After grabbing a bite I kind of tried to fade into the background and people watch for a while. Everything is happening, so there is a lot to see, hear and smell. There was a very distinct smell to the place that I’ll never forget. A few minutes went by, and I decided that just standing on the street looking like I had no idea what I was doing was NOT what I wanted to do, so I headed back to Carries for a breather.

Not wanting to waste too much time, soon enough I was back on my way to King Kog once again. This time I was still using the GPS , but only twice just to get my bearings. I was starting to ride a little more confidently as well.

King Kog was open for business, and once again, I couldn’t see a way to lock up out front without locking to a bunch of other bikes, so I resorted to hooking up across the street. Heres the storefront:

Note the mandatory somewhat intimidating dood just hanging out out front. I told you, EVERY track bike store has one hahaha. As you can see the place is crazy tiny! You could fit three King Kog inside No-Brakes. What they lacked in size they made up for in mellow vibe though. The place was had a lot less of a dark serious edge to it than Trackstar. There is only room for like two people in the store at one time, so I squeezed past someone and started checking out the gear. They have some pretty cool stuff, most notably a Brooklyn Machine Works frame and fork that -really- made me want to learn framebuilding. I dug through the clothing looking for something for my buddy Graham, but got shut down. Everything they had that I liked they didn’t have his size. The ones in his size were not prints I liked. Ugh…no luck. Oh well. The counter babe was super freindly when I asked for stickers so I grabbed some for later use and headed out before we all got claustrophobic. I’d say for sure that King Kog is more of a fixed gear style store where Trackstar seemed more for serious riders, although I am sure both stores get thier fair share of both types of customers.

It was still pretty early and I was determined not to come home without something for Graham + Eric, so I decided to head back across the bridge AGAIN, and swing by the other two stores. By this time I didn’t really need the GPS anymore and once I was on the far side of the bridge I had completely tuned into the rythym of riding in NY which was freakin wild! While grabbing a souvenir for Graham rom Trackstar, I tried to take a pic of the shop so you could see their window sticker, but there was an old lady sitting on the bench in front of the store who bugged the F*** out on me about aiming the camera at her, so I just put it away. I thought that was pretty funny.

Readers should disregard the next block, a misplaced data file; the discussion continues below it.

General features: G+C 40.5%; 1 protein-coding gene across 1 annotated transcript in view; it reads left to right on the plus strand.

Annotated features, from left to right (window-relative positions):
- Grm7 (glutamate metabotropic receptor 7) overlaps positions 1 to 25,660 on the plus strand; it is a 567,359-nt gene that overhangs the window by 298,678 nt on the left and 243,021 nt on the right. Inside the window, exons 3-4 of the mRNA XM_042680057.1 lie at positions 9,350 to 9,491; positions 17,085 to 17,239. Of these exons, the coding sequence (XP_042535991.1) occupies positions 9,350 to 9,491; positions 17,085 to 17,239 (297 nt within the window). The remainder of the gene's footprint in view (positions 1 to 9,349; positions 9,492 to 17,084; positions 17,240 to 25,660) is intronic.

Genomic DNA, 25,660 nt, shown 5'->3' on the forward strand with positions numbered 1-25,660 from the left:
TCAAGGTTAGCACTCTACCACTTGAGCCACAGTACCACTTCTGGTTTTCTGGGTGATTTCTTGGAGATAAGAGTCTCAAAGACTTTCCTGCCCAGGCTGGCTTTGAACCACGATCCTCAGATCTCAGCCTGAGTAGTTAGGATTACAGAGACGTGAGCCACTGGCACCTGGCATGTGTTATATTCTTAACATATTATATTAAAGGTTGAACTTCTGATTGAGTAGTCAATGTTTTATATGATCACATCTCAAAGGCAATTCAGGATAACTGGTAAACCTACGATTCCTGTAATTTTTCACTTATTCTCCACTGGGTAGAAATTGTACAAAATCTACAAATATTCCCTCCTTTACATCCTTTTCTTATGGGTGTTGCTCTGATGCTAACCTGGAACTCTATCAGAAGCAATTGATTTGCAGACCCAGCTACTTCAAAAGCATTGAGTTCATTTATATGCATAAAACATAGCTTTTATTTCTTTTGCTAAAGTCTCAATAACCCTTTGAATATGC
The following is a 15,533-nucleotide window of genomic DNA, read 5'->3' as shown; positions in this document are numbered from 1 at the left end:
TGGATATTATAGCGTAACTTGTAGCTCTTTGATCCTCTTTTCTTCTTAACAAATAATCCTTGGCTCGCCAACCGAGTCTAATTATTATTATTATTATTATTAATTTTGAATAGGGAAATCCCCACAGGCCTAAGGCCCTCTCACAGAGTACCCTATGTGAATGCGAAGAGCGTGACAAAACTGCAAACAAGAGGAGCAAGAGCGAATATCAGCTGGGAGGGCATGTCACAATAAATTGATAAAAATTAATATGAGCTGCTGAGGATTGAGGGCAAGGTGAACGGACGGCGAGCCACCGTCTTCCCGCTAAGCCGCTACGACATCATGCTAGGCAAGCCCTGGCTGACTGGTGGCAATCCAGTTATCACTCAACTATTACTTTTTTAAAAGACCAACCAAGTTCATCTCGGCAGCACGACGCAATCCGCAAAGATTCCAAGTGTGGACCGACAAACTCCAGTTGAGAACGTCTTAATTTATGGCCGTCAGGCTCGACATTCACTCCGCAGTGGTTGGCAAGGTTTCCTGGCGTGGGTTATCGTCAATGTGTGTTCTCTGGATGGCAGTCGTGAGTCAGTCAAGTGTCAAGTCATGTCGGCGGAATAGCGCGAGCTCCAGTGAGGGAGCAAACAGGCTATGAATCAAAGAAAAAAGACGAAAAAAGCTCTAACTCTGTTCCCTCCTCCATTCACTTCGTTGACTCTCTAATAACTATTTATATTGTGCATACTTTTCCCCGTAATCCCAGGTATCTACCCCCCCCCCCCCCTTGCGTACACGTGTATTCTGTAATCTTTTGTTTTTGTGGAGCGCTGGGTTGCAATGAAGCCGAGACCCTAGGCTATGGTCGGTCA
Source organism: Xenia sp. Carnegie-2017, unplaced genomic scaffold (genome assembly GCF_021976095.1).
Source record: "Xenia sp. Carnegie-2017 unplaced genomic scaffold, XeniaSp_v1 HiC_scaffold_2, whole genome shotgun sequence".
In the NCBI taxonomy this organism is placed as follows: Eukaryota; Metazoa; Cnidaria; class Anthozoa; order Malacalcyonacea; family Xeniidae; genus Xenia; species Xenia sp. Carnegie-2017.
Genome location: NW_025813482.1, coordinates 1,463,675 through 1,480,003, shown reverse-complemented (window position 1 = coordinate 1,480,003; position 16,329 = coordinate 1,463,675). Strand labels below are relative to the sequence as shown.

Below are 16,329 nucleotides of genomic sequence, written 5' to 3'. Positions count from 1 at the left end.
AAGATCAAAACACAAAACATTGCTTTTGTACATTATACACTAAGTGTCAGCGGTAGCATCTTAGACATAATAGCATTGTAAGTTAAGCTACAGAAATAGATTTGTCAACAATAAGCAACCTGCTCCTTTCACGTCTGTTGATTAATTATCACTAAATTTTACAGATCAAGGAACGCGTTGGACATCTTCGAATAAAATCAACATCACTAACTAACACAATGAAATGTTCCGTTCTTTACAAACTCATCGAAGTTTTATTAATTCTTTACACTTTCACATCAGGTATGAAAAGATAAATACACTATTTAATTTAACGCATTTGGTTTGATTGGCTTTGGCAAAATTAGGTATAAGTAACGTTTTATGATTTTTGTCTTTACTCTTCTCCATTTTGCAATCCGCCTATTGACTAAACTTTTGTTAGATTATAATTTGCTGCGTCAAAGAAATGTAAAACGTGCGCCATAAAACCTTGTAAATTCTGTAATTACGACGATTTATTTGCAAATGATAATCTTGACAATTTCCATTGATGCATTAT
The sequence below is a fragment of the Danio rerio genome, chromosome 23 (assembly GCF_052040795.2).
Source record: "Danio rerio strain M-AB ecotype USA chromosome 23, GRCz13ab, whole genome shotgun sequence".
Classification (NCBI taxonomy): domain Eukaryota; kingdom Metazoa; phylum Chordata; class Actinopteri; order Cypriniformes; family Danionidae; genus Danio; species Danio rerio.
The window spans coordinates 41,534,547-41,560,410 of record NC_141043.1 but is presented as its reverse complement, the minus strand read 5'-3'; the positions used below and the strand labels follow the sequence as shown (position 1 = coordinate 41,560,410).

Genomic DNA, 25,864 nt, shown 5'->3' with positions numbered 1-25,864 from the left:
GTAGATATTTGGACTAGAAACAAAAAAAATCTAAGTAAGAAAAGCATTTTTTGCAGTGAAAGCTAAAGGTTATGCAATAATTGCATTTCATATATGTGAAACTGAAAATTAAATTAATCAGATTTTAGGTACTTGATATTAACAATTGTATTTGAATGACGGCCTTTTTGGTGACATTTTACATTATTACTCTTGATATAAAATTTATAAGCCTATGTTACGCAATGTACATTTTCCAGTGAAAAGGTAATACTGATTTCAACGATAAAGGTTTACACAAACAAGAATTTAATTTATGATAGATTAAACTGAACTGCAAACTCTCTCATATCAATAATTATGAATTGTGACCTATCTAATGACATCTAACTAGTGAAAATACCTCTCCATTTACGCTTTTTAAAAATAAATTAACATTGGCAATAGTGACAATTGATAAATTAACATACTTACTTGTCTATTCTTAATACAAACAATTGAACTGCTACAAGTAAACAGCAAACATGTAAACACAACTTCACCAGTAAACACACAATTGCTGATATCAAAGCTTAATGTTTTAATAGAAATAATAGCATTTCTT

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roadtrip post #4.0

Arrived in Brooklyn NY safely and spent the first evening catching up with my old friend Carrie, who I was staying with. I had never been to Williamsburg before. I knew there would be bikes but I was not prepared to see so many. Bikes everywhere…all kinds…fixed, comfort, vintage ten speeds, beat up clunkers, bmx…we even saw one of these contraptions while walking to my car to get my clothing bag:

I noticed right away that NY people take the traffic lights and crossing signals as mere suggestions, opting intead to scan for traffic while simultaneously jamming into an intersection with wreckless abandon. The riding strategy seemed to be more “take the risk and hope for good results, and if not then correct your line or stop at the last possible second” than”wait til its a sure thing, then proceed with caution”. Nobody has time to wait in NY.

We turned in early because the next day was a work day for Carrie, and I wanted to get an early start so I could make sure to accomplish my riding goals, which were not terribly steep in physical demands, but required that I be on point in other areas. Mainly, I needed to be sharp about knowing where I was going, and also quickly get up to speed on how to ride in NY traffic…sometimes while holding a GPS device.

My first destination was King Kog, the fixed gear store that BSNYC loves to hate. The shop was only .6 miles from Carries hut, and the ride over was great. My primary goal on this trip was to get a feel for what it is like for someone who lives here to ride on their daily routines and such. Making my way through the neighborhood got me up to speed quickly. Watch for broken glass, watch for cars from every direction, watch hot girls walking down the street (they seemed to be everywhere), keep your eye on the street signs so you know where you are, and make sure to anticipate the moves of everyone around you whether they are in a vehicle on or foot. Sometimes you come across folks who are head down, ipod on, practically power walking on their way somewhere, who will inadvertantly walk right into your path as if they had blinders on. You need to be on point to ride here and not get killed. I’ll admit, at first I was taking it really slow, and stopping at stop signs for every intersection that had one. Because they are so close together though, it was easy to understand why most people treated the traffic signs and lights as just warnings and not commands. You could stretch a short ride out to a lengthy epic if you didn’t start to take some risks.